As with the previous embodiments, each heat conductive layer 421 may have a heating element, generally designated 441, connected to a temperature control system (not shown) for heating the layers to a common temperature or to selected different temperatures. Each heat conductive layer 421 distributes heat uniformly to the food-holding pan(s) 433 in direct thermal contact with the layer.

In the embodiment of FIG. 15, the support system 425 comprises an elongate downward-opening channel member 451 having a generally flat top wall 455 that supports the three heat conductive layers 421 and downwardly bent lateral side walls 457, 459 that contact the bottom surface 413 of the well 411. Each heat conductive layer 421 is attached to the channel member 451 by a support rod 463 that may be a threaded fastener (e.g., bolt) or other support member (e.g., stud, rivet, etc.). The support system 425 may have other configurations without departing from the scope of this invention.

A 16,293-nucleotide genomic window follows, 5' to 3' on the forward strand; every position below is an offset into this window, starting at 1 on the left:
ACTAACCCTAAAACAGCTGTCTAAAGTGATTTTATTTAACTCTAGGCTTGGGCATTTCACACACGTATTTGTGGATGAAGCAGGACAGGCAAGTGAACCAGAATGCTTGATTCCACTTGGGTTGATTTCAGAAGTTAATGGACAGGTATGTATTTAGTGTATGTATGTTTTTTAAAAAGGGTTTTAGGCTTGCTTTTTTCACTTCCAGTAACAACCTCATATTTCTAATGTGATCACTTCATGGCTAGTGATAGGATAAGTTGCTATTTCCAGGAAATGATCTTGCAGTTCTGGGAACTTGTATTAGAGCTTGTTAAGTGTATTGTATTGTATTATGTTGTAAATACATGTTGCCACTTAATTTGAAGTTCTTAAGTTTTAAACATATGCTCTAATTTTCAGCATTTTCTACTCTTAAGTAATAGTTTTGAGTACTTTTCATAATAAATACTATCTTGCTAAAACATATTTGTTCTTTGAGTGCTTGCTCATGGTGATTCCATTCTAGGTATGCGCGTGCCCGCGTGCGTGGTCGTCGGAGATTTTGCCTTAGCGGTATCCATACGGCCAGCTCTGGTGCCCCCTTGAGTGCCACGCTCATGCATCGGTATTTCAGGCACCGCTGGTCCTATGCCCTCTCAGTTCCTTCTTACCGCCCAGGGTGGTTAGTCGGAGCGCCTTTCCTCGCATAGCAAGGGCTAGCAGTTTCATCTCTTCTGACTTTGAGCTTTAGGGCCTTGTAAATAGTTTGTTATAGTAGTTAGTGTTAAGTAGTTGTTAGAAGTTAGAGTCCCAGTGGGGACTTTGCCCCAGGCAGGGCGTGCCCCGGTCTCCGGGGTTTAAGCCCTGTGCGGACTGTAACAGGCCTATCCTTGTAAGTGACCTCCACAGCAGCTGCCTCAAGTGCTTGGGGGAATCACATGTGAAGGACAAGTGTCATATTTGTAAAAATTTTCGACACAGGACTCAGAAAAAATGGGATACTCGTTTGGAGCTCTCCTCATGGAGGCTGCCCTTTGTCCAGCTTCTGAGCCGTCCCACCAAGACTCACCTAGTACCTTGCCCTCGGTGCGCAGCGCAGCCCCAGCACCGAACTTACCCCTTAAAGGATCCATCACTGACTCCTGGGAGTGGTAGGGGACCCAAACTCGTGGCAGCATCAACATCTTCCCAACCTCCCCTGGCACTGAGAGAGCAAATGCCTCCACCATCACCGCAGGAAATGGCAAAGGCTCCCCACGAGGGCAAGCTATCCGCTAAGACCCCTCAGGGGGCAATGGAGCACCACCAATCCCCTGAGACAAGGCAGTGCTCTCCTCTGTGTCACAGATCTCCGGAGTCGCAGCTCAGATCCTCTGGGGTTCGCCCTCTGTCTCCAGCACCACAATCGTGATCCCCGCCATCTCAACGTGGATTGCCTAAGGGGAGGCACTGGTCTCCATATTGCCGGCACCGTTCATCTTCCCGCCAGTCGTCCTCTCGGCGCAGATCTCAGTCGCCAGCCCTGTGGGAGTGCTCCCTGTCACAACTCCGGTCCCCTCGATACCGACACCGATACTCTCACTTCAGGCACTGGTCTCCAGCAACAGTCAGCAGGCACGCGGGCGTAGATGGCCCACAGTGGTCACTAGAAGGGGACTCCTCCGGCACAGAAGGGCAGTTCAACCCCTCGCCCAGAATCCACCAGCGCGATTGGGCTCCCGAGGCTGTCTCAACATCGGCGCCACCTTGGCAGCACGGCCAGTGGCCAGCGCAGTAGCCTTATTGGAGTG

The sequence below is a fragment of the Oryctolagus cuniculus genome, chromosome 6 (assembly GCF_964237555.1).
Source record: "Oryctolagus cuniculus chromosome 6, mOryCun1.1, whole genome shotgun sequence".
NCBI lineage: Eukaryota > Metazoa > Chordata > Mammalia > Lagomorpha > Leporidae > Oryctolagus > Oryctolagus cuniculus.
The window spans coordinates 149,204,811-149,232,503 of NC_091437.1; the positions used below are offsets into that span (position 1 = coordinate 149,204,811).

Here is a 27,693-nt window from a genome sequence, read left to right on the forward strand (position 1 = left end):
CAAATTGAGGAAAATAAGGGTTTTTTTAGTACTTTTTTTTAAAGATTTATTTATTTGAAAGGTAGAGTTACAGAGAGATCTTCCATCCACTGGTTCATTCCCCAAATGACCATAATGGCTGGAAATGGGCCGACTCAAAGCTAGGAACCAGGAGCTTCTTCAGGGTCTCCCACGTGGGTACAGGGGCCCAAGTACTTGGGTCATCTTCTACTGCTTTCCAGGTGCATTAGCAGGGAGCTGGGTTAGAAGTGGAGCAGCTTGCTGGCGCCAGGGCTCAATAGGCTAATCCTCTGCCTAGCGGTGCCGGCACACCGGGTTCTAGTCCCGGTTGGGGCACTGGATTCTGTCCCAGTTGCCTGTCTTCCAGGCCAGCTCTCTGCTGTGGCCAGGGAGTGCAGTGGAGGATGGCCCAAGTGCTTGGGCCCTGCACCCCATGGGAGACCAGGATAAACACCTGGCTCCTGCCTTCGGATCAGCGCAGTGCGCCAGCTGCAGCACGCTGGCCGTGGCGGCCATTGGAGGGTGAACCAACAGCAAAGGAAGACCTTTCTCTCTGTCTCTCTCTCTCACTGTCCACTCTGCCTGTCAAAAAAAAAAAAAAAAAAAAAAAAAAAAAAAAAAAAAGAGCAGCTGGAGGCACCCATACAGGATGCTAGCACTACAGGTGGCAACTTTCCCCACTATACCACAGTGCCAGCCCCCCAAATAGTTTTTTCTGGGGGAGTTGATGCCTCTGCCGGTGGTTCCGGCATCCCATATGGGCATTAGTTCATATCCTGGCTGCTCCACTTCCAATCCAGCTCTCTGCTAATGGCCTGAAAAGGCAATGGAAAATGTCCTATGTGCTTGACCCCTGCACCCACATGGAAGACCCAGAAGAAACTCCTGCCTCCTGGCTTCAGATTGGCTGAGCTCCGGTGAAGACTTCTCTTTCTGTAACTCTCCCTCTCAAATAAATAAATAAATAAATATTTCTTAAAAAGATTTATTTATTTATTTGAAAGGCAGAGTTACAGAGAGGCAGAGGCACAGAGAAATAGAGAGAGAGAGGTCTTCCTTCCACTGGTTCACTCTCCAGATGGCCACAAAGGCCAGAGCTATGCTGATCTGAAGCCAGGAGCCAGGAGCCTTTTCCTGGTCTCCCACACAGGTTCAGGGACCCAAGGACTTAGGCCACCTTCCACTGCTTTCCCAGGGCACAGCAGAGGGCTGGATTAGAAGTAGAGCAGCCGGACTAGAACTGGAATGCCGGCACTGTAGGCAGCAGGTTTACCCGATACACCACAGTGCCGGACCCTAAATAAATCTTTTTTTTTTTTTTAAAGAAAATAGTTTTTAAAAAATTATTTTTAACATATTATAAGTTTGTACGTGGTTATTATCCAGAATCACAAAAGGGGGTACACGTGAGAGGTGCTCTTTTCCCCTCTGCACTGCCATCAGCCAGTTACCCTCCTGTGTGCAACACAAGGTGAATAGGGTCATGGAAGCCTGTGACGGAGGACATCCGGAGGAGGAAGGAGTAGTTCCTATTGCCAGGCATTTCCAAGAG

As shown in FIG. 15, each of the two outer channel-shaped heat conductive layers 421 comprises a bottom wall 467, an outer side wall 469 adjacent a respective side wall 415, 417 of the well 411, and an inner side wall 471 having a longitudinal flange 475 in contact with the middle channel-shaped heat conductive layer. A seal 481 is provided between each of the outer side walls 469 of the two outer channels 421 and a respective side wall 415, 417 of the well 411 to prevent food 437 from falling into the spaces between the channels and well side walls. The middle heat conductive layer 421 has a bottom wall 485 and two opposed side walls 487, 489 each having a longitudinal flange 491, 493 at its upper end that contacts a corresponding flange 475 of the two outer heat conductive layers.